certainly had the desire and enthusiasm to play it until the end, but not the stamina, and
eventually the torch was carried also by Albert Silver, and at the end by Priyadarshan
Banjan. This was not an isolated case, and what really mattered was that the games were
finished properly and with dignity so that Timurs superhuman effort was not tainted by
insincere play.

Finally, after nearly 20 hours, Timur Gareyev finished the display with 35 wins, 7
draws, and 6 losses, successfully completing his world record attempt with 80% over 48
boards. The self-monikered Blindfold King had earned his name: long live the king.
Timur Gareyev during his World Record setting 48-board Blindfold Chess Simul (photo by Lennart
Ootes)

Games:

Barbre,S 1993 Gareyev,T 2619

0
Brownscombe,T 2149 Gareyev,T 2619
1
1
Gareyev,T 2619 Bodziony,P 1733
0
1
Gareyev,T 2619 Dashoff,D 1923
0

Gareyev,T 2619 Judkins,K 1828

0
Gareyev,T 2619 Lucan,M 1834
1
1
Gareyev,T 2619 Ramirez,J -
0

Gough,T 1830 Gareyev,T 2619

0
McGregor,A 1850 Gareyev,T 2619
1

Sobel,S 1875 Gareyev,T 2619

Gareyev,T 2619 Babadilla,O - 1
0
1
Gareyev,T 2619 Clay,C -
0
1
Gareyev,T 2619 Currell,J -
0
1
Gareyev,T 2619 Dunn,J -
0
1
Gareyev,T 2619 Kiraly,A -
0
1
Gareyev,T 2619 Lester,T -
0
1
Gareyev,T 2619 LVDS A -
0
0
Gareyev,T 2619 McCarthy,A 1897
1
0
Gareyev,T 2619 Merwin,S 1967
1
1
Gareyev,T 2619 Rhoads,D 1793
0
1
Gareyev,T 2619 Russell,S -
0
1
Gareyev,T 2619 Sletten Jr,D 1116
0
1
Gareyev,T 2619 Steel,B -
0
1
Gareyev,T 2619 James,S 2004
0
1
Gareyev,T 2619 Watkins,C -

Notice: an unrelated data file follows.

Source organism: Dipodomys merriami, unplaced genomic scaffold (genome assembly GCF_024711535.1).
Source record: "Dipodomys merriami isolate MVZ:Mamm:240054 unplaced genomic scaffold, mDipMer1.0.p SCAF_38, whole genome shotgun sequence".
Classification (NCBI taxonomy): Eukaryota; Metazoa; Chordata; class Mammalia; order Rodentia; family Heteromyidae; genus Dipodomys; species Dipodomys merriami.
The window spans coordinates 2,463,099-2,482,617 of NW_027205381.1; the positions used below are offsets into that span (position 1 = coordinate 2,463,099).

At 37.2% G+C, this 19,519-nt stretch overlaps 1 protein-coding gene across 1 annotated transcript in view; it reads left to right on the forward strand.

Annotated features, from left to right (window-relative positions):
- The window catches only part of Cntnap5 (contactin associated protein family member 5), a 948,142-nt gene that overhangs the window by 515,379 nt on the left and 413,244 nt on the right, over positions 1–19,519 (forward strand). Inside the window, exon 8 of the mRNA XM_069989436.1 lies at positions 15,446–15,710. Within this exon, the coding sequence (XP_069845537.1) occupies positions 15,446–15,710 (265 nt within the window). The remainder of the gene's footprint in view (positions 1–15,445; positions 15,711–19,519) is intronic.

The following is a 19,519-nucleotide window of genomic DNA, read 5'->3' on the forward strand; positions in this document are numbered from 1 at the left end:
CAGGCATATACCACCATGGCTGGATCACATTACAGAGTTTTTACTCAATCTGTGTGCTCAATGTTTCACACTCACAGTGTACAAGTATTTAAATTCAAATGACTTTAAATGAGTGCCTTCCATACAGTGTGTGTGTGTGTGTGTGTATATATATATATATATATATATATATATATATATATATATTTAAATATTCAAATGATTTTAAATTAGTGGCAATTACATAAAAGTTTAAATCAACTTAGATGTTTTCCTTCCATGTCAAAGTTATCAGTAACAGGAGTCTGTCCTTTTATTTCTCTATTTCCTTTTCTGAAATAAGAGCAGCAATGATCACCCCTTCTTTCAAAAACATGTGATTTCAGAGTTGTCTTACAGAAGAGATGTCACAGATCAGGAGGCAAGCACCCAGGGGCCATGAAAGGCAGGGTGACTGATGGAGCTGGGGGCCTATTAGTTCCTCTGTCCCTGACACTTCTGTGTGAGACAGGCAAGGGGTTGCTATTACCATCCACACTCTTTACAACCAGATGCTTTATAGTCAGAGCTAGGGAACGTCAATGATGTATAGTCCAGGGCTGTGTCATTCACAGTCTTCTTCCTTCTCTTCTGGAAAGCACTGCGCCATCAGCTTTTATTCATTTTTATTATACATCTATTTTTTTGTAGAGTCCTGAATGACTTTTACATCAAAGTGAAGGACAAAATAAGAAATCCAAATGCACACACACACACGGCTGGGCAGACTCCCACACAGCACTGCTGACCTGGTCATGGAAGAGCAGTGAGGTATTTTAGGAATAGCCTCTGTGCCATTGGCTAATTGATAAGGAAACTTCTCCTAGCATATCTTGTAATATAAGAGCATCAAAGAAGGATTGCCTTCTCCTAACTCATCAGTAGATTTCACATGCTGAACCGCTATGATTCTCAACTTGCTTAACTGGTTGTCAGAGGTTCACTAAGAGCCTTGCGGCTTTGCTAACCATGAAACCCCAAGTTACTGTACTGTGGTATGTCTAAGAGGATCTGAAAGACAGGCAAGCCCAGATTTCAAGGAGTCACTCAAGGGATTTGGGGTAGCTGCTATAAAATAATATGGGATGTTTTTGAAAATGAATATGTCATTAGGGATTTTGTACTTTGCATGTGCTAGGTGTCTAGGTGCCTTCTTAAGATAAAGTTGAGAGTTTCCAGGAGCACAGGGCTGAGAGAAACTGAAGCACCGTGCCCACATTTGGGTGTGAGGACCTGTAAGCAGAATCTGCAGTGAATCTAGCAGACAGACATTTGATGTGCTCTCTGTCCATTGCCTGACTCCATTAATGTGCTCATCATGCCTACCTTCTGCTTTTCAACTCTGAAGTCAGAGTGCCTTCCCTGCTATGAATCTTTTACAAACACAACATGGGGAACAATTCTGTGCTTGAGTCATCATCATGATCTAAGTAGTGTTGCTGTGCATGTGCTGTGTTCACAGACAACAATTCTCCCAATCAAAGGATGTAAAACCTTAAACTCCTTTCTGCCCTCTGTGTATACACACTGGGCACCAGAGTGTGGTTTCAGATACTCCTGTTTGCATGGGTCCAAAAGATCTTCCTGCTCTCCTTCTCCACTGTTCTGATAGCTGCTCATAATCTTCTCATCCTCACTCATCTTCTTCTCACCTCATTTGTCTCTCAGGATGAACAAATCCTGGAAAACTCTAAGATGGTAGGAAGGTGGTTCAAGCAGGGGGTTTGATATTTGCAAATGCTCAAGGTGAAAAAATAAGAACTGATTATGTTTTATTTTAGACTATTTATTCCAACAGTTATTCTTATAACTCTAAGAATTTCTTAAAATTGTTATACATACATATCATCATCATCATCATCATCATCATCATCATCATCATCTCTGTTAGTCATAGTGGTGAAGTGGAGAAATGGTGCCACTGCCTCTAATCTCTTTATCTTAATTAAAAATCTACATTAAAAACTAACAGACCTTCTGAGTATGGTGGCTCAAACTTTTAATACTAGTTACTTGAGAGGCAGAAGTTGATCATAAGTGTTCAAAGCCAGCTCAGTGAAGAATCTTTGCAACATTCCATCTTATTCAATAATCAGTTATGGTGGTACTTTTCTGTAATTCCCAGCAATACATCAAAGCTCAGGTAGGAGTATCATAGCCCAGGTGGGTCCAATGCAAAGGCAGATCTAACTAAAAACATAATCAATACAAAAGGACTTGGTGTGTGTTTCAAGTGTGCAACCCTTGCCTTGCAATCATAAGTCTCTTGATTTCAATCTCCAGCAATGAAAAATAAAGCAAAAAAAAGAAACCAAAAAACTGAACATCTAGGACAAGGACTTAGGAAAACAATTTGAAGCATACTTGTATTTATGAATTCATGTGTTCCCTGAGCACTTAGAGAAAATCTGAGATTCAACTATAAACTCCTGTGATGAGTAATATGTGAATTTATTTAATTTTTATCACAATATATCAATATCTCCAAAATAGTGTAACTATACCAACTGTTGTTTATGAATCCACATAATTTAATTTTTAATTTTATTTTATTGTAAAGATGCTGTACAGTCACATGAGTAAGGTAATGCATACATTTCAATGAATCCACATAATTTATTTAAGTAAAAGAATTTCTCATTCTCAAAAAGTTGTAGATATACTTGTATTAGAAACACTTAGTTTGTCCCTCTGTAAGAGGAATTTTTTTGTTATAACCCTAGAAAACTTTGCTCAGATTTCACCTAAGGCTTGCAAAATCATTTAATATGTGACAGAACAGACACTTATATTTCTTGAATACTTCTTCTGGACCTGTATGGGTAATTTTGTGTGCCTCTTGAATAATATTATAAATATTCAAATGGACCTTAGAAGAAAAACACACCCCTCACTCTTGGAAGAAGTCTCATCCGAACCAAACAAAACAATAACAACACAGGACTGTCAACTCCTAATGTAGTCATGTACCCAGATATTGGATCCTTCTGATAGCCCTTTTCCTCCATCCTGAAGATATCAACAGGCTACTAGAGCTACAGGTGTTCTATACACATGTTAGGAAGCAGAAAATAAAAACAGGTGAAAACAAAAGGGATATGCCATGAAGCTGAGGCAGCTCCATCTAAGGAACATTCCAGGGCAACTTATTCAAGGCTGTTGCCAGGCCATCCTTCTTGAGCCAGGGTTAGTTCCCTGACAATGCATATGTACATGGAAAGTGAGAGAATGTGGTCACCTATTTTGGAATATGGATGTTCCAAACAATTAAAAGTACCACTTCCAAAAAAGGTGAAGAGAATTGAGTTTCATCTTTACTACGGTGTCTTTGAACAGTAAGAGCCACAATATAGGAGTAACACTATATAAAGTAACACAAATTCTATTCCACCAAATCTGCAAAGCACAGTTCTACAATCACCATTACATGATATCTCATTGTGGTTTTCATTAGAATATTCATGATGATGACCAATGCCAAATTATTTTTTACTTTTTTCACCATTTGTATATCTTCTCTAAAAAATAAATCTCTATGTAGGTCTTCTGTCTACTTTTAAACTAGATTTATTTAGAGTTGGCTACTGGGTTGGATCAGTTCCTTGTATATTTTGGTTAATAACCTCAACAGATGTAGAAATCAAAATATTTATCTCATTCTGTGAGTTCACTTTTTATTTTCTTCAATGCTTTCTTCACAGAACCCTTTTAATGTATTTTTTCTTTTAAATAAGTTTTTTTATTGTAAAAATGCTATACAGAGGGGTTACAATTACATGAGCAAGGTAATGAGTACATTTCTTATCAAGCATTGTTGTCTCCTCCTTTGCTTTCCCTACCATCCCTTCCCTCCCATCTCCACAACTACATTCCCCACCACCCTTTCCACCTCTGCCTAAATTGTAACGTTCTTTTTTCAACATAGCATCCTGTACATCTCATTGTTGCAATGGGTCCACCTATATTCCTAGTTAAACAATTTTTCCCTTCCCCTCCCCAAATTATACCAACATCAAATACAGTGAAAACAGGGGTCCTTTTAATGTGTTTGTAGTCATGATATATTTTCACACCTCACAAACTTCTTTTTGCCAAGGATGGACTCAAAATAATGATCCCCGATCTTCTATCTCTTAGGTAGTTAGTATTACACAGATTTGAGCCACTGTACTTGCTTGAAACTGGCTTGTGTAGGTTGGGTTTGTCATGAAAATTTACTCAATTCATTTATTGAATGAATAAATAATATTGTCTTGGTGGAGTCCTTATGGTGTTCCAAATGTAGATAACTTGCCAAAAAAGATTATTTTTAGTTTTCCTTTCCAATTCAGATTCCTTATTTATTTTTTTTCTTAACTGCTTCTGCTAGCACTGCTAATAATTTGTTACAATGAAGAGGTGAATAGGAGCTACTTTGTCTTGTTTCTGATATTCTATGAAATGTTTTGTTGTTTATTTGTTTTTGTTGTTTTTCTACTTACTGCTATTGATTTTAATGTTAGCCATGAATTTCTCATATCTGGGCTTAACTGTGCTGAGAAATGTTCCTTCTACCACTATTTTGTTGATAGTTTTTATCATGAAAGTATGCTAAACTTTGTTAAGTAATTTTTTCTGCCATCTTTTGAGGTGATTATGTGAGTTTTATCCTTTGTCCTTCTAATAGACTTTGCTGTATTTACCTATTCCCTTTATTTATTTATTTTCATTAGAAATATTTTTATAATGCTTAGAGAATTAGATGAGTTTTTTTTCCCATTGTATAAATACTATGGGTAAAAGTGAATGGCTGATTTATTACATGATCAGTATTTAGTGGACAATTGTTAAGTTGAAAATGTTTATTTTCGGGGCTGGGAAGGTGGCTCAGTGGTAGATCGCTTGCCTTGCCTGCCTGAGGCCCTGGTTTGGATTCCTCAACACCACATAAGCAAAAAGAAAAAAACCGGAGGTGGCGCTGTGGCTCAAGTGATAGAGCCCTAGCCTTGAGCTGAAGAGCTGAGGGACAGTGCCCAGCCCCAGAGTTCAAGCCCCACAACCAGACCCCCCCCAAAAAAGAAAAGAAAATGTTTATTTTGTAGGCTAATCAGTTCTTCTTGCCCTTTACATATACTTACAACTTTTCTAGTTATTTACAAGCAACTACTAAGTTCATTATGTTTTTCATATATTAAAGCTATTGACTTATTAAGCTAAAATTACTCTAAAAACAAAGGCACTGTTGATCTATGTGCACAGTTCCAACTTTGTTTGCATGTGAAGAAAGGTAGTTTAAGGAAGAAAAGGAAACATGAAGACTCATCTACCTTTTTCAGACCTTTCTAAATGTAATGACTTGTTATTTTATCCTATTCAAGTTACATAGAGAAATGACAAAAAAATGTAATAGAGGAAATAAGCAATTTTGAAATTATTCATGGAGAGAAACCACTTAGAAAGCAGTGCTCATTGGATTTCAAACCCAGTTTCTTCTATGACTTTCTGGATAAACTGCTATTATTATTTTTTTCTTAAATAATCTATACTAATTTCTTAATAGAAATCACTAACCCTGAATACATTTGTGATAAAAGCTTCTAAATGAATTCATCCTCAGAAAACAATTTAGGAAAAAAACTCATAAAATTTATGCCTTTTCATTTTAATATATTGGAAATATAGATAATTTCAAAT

0
1
Gareyev,T 2619 White,S -
0
1
Gareyev,T 2619 Wu,S 1003
0
0
Dunn,M - Gareyev,T 2619
1
0
El Dorado TEAM - Gareyev,T 2619
1
0
Holcomb,C - Gareyev,T 2619
1

Konzona TEAM - Gareyev,T 2619

0
Lester,R - Gareyev,T 2619
1
0
LVDS B - Gareyev,T 2619
1
1
Lyle,S - Gareyev,T 2619
0
Mikolic,J - Gareyev,T 2619 0
1
player Gribbon,C - Gareyev,T 2619
Let's Play Chess 0
1600 Gareyev,T 2619
TEAM 1
0
Ritesh,M - Gareyev,T 2619
1
0
Scott,T - Gareyev,T 2619
1
0
Smith,T 1897 Gareyev,T 2619
1

Tyson,B - Gareyev,T 2619

0
Van Voorhis,S 1314 Gareyev,T 2619
1
0
Wu,S 895 Gareyev,T 2619
1
1
Gareyev,T 2619 Jorasch,J -
0
0
Gareyev,T 2619 Smith,J -
1
0
Gribbon,C - Gareyev,T 2619
1
0
Hildebrand,D - Gareyev,T 2619
1
Nilo de
- Gareyev,T 2619
Andrade,L
1
Rost,B - Gareyev,T 2619
0
1.e4 780.737 54% 2422
1.d4 638.333 55% 2439
1.Nf3 183.338 55% 2438
1.c4 123.164 56% 2440
1.g3 15.018 55% 2426
1.b3 6.614 52% 2411
1.f4 4.125 45% 2369
1.Nc3 2.382 48% 2382
1.b4 1.050 44% 2362
1.d3 436 46% 2352
1.e3 434 44% 2366
1.a3 390 47% 2376
1.c3 174 48% 2379
1.g4 108 37% 2366
1.h3 70 32% 2331
1.h4 27 44% 2313
1.a4 14 46% 2432
1.Nh3 12 58% 2357
1.f3 7 21% 2351
1.Na3 5 70% 2388

Timur Gareyev at ChessBase:

Developing the Initiative

By Timur Gareyev

Languages: English
Delivery: Download
Level: Advanced, Tournament player, Professional
Price: 9.90

Dynamic play is what makes your chess effective and, most importantly,
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You either come out victorious or you fall crushing down. This is the
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Timur Gareyev:
Trompowsky for the attacking player

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Interview with Timur Gareyev

Topics world record, Timur Gareyev, record, Gareyev, blindfold chess, blindfold

Albert Silver Born in the US, he grew up in Paris, France, where he


completed his Baccalaureat, and after college moved to Rio de Janeiro, Brazil. He had a
peak rating of 2240 FIDE, and was a key designer of Chess Assistant 6. In 2010 he